FIGURE 4
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Figure 4. Neural representations of odors and olfactory behavior. (A) Using a generalization experiment as shown in Figure 1B, it was possible to measure the perceptual similarity among all possible pairs of 16 aliphatic odorants. The table presents the amount of generalization between any two of these odors. Odors used for conditioning are presented vertically, while odors used in the generalization tests are presented horizontally. Bees respond preferentially to the learned odor (main diagonal), but also to other – perceptually similar – odors. For instance, they generalize between odors sharing the same carbon chain length (smaller diagonals) or the same functional group (boxes along diagonals, see for instance the high generalization among aldehydes). (B) Similarity among odors at the neural level (measured in the AL using bath-application of the calcium dye, method 1 in Figure 3) significantly correlates with similarity at the behavioral level, as measured in (A). Thus, the AL contains a neural representation of odors which allows predicting to some extent the bees’ olfactory behavior. (C) At its different processing levels, the bee brain is thought to contain multiple odor representations, which can be characterized by different odor-similarity matrices. Sequential and/or parallel transformation of olfactory information shapes odor representations in higher-order centers that would eventually determine olfactory behavior. Thus, higher-order representations should correlate more strongly with behavioral output than more peripheral representations [like AL input, see (B)]. As shown in Figure 3, we have access to representations at the level of ORNs, PNs, and KCs corresponding to the l-APT subsystem. There, a sparsening of olfactory representation is found, but its influence on predicting behavior is still unknown. In addition, representations in the m-APT subsystem, as well as in the LH are still unknown and should be studied in future work.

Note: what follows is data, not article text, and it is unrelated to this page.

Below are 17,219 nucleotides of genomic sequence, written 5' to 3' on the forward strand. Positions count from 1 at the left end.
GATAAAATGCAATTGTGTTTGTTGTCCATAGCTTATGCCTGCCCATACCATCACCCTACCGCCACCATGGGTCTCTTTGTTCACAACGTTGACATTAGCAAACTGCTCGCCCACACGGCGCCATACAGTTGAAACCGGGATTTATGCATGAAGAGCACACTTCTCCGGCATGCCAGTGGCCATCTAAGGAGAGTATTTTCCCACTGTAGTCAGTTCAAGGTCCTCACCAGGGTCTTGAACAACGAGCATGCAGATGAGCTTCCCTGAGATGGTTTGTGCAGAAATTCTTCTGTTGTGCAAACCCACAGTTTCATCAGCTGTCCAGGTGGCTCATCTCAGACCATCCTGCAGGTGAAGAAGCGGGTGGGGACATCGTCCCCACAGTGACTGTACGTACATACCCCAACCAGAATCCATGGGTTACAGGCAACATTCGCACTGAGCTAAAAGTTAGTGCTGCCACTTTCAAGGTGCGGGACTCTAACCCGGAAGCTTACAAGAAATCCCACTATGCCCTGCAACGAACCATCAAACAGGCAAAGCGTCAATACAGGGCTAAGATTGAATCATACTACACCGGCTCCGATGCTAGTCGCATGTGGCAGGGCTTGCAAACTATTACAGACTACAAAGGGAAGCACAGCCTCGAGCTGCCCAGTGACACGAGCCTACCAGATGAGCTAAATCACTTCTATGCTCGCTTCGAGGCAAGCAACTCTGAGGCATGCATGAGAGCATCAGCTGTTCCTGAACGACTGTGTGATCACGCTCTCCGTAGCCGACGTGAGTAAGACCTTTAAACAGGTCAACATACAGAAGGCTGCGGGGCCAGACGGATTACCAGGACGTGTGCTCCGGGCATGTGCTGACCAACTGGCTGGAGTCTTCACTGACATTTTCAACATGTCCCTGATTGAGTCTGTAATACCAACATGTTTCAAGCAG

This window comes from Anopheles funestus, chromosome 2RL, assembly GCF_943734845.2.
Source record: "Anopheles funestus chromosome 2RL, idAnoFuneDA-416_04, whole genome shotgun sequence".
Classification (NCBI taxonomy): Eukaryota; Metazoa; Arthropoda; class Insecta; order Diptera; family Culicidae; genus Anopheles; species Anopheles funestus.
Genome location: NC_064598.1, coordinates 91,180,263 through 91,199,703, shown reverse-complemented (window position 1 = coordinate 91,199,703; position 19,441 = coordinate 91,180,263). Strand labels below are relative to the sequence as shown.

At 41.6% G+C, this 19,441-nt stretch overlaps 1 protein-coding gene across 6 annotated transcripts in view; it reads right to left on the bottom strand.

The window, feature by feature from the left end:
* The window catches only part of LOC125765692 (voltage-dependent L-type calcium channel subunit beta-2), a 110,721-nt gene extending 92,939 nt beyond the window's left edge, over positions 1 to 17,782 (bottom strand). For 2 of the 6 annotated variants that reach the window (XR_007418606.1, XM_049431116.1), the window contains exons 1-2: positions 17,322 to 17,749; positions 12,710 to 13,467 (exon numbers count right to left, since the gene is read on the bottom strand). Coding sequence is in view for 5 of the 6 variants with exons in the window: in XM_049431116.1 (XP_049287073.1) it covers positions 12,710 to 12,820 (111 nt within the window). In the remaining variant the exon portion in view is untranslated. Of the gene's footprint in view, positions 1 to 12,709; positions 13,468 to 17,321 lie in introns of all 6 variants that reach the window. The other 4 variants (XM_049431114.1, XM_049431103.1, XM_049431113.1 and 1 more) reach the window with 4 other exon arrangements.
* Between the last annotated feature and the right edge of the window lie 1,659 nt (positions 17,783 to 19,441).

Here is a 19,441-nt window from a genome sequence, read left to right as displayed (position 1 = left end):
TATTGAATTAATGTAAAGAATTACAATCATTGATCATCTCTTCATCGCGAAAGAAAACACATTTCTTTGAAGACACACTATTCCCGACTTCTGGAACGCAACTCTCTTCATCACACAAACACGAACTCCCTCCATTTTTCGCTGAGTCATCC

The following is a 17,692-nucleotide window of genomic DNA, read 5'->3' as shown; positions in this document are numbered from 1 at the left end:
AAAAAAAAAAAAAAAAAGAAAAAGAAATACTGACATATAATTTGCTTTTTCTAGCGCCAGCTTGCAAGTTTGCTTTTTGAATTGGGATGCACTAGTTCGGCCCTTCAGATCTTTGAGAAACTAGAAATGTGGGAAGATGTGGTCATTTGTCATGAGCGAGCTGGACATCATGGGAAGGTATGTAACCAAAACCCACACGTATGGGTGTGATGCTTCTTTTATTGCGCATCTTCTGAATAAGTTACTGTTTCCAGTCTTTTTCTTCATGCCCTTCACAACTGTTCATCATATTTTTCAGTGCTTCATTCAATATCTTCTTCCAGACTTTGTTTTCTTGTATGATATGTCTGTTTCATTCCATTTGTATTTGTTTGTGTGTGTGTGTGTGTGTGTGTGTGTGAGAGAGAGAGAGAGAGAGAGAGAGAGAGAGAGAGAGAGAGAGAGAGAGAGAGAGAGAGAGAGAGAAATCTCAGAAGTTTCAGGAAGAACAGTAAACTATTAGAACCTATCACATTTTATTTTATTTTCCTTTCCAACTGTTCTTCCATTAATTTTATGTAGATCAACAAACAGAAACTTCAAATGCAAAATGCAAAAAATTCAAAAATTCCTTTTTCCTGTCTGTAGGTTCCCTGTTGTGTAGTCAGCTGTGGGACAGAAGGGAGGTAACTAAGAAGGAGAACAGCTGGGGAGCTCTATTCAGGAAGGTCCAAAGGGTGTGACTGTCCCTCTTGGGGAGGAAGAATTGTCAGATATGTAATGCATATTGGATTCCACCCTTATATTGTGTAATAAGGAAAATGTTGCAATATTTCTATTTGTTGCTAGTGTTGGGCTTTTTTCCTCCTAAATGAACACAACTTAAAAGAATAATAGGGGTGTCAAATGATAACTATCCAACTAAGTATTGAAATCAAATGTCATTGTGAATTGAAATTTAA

AL neurons are involved in the processing of incoming odor information provided by ORNs. Intracellular recordings of LN and PN responses provided some insights about this processing (Flanagan and Mercer, 1989b; Sun et al., 1993; Stopfer et al., 1997; Abel et al., 2001; Müller et al., 2002; Krofczik et al., 2009). LNs are odor-specific, responding in a differential manner to different odors. They can show excitatory responses to some odors and inhibitory responses (i.e., a reduction of spiking activity relative to background) to others (Sun et al., 1993). Staining of hetero-LNs allows identifying the glomerulus in which this LN most intensively branches (Galizia and Kimmerle, 2004). Generally, the response profile of the recorded LN corresponded to the known response profile of the innervated glomerulus, suggesting that hetero-LNs take their input in this glomerulus. LNs tend to show a shorter latency than PNs, which allows them to rapidly and efficiently inhibit the firing of PNs (Krofczik et al., 2009).